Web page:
So many things have happened recently. So much of it is rather depressing. But, some of it is also worth celebrating. So, that’s what we’ll do today.
Artists have taken risks, initiated their passion projects, and a brewing movement culminated into Aurat March 2018. Here’s hoping that everyone who dared achieves everything they dreamt of. And, that we as a nation embrace our power, take chances and hope to do better.
Un-Hinged; Students Speak About Sexual Harassment
A lot of people still dismiss the ‘Me Too’ movement. Much of this dismissal stems from the age old question, ‘what will this actually change?’ Well, nothing really. Not if we limit it to hashtag activism. But, before disregarding the movement, let’s acknowledge its original intent.
The movement exploded after the foulest secrets of Hollywood were brought to the forefront, but it was initiated much earlier. Activist Tarana Burke started the movement in 2007, as a means to address assault yes, but also to bring people together. In her own words, “as a community we create a lot of space for fighting and pushing back. But not enough for connecting and healing.” And the purpose of ‘Me Too’ was to connect, acknowledge and heal, together.
This excellent video, published in the run up to Aurat March 2018, is a great example of the intended solidarity. If we can create spaces where victims feel safe, and talk about their experiences, than that is worth the movement. It won’t ‘fix’ the problem, but it is a great, and necessary start.
United and Strong; Aurat March 2018
Can we all take a minute to appreciate the fact that Aurat March 2018 even happened? Can we also appreciate that not everyone will appreciate this? And finally, can we collectively agree that we don’t care?
Aurat March 2018 is such a welcome addition to Pakistan’s activism tradition. And I’m sure that everyone who took part in it will have their own memories. But, I feel like I need to single this one out, because of what it represents. Far too often have we seen women swept under an umbrella. This can be a look, what they allegedly want, or what their troubles have been. But there has never been a single face that can represent womanhood, let alone its polity. There have been varying shades of dissent, and dissent within dissent.
This picture, to me, is a reminder of that. Not all Pakistani women are the same. And to truly stand together, we must acknowledge and celebrate our individual strength.
On a personal level, whenever I think of Aurat March 2018, this is how I will remember it.
Excellence All Around; Lahooti Melo 2018
Loyal readers will know that we have a bone to pick with Coke Studio. We have never made a secret of the fact. Not ever.
But in our defence, this comes from a genuinely disappointed place. I have been a Studio fan for a very long time. I have regarded it as a platform for the best of Pakistani music. So that when I see it churning out sub-par numbers; it hurts. Really it does.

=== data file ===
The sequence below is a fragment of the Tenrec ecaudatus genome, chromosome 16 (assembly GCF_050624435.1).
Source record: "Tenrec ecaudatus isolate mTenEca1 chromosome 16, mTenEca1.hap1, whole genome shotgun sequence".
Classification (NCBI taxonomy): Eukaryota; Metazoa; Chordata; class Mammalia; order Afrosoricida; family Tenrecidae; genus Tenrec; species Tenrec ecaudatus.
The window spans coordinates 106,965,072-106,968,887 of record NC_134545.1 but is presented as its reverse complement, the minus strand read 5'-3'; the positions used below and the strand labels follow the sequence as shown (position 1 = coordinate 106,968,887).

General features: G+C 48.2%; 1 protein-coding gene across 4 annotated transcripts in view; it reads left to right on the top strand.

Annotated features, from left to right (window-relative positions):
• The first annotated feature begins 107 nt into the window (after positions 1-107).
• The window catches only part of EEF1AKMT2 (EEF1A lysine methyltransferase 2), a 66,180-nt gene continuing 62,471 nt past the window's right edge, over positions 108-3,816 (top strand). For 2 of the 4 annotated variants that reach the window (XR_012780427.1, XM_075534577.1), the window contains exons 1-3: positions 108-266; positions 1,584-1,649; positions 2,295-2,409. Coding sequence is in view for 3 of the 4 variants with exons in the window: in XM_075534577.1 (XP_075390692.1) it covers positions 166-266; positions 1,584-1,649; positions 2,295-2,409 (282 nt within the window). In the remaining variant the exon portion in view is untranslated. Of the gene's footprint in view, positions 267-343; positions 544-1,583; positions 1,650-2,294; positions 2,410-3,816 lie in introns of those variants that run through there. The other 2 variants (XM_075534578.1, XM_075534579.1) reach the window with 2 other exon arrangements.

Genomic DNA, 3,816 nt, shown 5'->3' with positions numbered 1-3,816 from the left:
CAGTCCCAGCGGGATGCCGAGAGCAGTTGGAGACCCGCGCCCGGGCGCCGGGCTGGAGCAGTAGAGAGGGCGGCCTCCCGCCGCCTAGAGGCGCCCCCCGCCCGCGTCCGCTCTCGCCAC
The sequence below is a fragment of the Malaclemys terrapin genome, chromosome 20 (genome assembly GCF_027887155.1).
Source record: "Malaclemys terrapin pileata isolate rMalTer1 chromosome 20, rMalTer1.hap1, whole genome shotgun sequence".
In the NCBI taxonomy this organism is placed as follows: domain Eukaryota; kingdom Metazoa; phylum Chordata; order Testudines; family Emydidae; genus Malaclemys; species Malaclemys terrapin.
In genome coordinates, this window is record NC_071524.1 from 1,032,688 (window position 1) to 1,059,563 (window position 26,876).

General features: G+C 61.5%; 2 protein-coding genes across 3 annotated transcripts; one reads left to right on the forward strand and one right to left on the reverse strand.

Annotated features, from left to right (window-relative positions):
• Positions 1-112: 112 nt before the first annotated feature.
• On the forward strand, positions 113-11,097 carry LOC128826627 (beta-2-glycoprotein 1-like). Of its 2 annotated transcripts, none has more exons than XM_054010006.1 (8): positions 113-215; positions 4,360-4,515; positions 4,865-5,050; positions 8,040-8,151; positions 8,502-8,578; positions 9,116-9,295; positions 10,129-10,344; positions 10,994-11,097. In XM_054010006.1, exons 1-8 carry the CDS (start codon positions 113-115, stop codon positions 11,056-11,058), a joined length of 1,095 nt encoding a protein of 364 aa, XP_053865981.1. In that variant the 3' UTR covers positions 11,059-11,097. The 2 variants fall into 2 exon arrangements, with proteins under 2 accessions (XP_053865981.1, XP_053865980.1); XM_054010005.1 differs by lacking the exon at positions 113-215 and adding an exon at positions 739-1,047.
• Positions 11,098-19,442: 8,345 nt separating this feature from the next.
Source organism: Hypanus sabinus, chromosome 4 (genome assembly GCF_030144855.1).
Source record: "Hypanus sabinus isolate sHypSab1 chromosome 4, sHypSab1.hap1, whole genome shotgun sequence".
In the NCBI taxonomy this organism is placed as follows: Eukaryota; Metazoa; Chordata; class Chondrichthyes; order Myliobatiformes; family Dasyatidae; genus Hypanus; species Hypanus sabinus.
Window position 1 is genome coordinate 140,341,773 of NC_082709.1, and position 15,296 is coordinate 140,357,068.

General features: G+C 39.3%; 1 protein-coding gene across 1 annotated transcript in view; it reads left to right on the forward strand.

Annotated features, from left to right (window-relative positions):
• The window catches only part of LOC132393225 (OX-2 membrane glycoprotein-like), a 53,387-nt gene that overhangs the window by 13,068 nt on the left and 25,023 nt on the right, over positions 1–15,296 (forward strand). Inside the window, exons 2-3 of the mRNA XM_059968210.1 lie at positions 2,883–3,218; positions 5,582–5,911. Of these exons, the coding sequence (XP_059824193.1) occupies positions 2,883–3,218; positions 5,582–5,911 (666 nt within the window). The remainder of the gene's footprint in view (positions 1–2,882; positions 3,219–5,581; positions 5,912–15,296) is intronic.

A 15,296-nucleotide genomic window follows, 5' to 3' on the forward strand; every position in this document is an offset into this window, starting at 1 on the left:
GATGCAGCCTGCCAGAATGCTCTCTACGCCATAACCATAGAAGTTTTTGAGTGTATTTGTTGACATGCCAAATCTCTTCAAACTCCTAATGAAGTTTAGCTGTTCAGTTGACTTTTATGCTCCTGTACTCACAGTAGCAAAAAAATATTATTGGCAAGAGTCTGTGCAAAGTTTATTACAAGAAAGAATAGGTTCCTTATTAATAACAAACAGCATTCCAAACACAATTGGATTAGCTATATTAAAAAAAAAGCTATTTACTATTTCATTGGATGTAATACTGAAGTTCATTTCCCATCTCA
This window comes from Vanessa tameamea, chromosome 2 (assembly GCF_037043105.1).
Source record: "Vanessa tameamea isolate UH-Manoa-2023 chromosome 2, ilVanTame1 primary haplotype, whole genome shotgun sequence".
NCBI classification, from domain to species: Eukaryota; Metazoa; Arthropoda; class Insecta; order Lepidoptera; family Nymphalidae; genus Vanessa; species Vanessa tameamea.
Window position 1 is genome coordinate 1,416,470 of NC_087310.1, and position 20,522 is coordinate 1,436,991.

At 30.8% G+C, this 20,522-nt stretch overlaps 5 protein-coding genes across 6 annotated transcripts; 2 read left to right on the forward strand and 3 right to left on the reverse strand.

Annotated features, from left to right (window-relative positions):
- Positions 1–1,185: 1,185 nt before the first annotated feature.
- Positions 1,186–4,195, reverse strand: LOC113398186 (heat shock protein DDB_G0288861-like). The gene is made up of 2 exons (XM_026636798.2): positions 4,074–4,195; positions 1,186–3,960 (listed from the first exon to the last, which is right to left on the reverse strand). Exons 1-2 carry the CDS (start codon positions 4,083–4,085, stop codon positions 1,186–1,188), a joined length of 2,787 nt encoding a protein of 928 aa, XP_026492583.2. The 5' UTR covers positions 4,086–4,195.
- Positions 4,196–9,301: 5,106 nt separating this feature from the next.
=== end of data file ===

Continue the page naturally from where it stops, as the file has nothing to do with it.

But we can, and do, rejoice in knowing that other ventures have taken up this task. One of my favourites amongst this lot is Lahooti Melo. If you don’t know, this is an annual event, and the brainchild of Saif Samejo of the Sketches.
The 2018 roster included musical excellence. I mean Aaroh, Abid Brohi, Laal, Suhae Abro, Tahir Mithoo and many, many more.
Also, fun fact, I actually hail from Hyderabad. And have had my fair share of snooty dismissals. So to see the city become a destination for the country as a whole is really, really special.
Unbridled Spirit; Hamza Bangash’s Paak
Now, this one may seem odd because we haven’t yet seen the trailer for Hamza Bangash’s new film. But let me explain. Firstly, his resume basically speaks for itself; he is one of the talents of our time. But also, the story behind this one is enough to pique my interest, and yours.
Paak (literally ‘pure’) deals with a young woman dealing with “impending adulthood” and tells the story through video calls. The project was completed in collaboration with psychiatrist Mina Husain. A discussion about mental health, and experimental cinema? Sign me up, twice.
Hello Darkness; Arif Mahmood Photography
I have also written about Mr. Mahmood’s photography before. And if you want a snippet of how good he is, follow him on Instagram. There is a lot that I like about his work, but one of the things is how easily he embraces the shadows. So much modern photography revolves around brightening images, to the point of bleached perfection.
But I have always appreciated the dark. And I appreciate that one of my favorite artists shares this quality.
Now, clearly despite ample reasons to give up hope, I’m still pretty chirpy. And optimistic. Maybe, as the excitement around Aurat March 2018 itself dies down, I’ll sink into gloom. But for now, I am hopeful. And I want to cherish this happiness. I’m hoping that you’ll cherish it with me.